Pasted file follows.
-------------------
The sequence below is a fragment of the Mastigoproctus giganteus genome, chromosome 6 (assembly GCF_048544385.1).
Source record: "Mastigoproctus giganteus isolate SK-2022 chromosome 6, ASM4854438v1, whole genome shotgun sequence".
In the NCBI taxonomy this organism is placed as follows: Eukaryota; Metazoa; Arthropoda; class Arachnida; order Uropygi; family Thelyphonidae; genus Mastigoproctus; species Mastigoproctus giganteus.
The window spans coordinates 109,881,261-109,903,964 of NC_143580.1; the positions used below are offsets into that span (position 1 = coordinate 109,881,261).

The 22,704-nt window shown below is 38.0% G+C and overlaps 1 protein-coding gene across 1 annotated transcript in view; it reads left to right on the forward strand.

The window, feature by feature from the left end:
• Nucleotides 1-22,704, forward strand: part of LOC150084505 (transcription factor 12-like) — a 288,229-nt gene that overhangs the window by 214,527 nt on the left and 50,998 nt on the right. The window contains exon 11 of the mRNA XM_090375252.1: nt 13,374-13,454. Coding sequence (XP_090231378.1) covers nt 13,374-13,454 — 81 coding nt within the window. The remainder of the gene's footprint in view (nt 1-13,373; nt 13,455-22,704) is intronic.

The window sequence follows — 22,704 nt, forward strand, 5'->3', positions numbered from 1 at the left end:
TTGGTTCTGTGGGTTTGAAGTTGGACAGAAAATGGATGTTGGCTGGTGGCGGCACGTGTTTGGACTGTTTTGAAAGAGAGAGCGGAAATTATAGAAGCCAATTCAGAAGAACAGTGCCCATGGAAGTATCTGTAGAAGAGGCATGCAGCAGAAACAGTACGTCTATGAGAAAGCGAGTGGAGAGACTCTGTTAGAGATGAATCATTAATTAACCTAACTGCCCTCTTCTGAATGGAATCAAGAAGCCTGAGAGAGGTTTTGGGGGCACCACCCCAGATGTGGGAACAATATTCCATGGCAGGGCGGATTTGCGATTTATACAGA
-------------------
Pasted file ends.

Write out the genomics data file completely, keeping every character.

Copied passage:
The sequence below is a fragment of the Mastigoproctus giganteus genome, chromosome 6 (assembly GCF_048544385.1).
Source record: "Mastigoproctus giganteus isolate SK-2022 chromosome 6, ASM4854438v1, whole genome shotgun sequence".
In the NCBI taxonomy this organism is placed as follows: Eukaryota; Metazoa; Arthropoda; class Arachnida; order Uropygi; family Thelyphonidae; genus Mastigoproctus; species Mastigoproctus giganteus.
The window spans coordinates 109,881,261-109,903,964 of NC_143580.1; the positions used below are offsets into that span (position 1 = coordinate 109,881,261).

The 22,704-nt window shown below is 38.0% G+C and overlaps 1 protein-coding gene across 1 annotated transcript in view; it reads left to right on the forward strand.

The window, feature by feature from the left end:
• Nucleotides 1-22,704, forward strand: part of LOC150084505 (transcription factor 12-like) — a 288,229-nt gene that overhangs the window by 214,527 nt on the left and 50,998 nt on the right. The window contains exon 11 of the mRNA XM_090375252.1: nt 13,374-13,454. Coding sequence (XP_090231378.1) covers nt 13,374-13,454 — 81 coding nt within the window. The remainder of the gene's footprint in view (nt 1-13,373; nt 13,455-22,704) is intronic.

The window sequence follows — 22,704 nt, forward strand, 5'->3', positions numbered from 1 at the left end:
TTGGTTCTGTGGGTTTGAAGTTGGACAGAAAATGGATGTTGGCTGGTGGCGGCACGTGTTTGGACTGTTTTGAAAGAGAGAGCGGAAATTATAGAAGCCAATTCAGAAGAACAGTGCCCATGGAAGTATCTGTAGAAGAGGCATGCAGCAGAAACAGTACGTCTATGAGAAAGCGAGTGGAGAGACTCTGTTAGAGATGAATCATTAATTAACCTAACTGCCCTCTTCTGAATGGAATCAAGAAGCCTGAGAGAGGTTTTGGGGGCACCACCCCAGATGTGGGAACAATATTCCATGGCAGGGCGGATTTGCGATTTATACAGA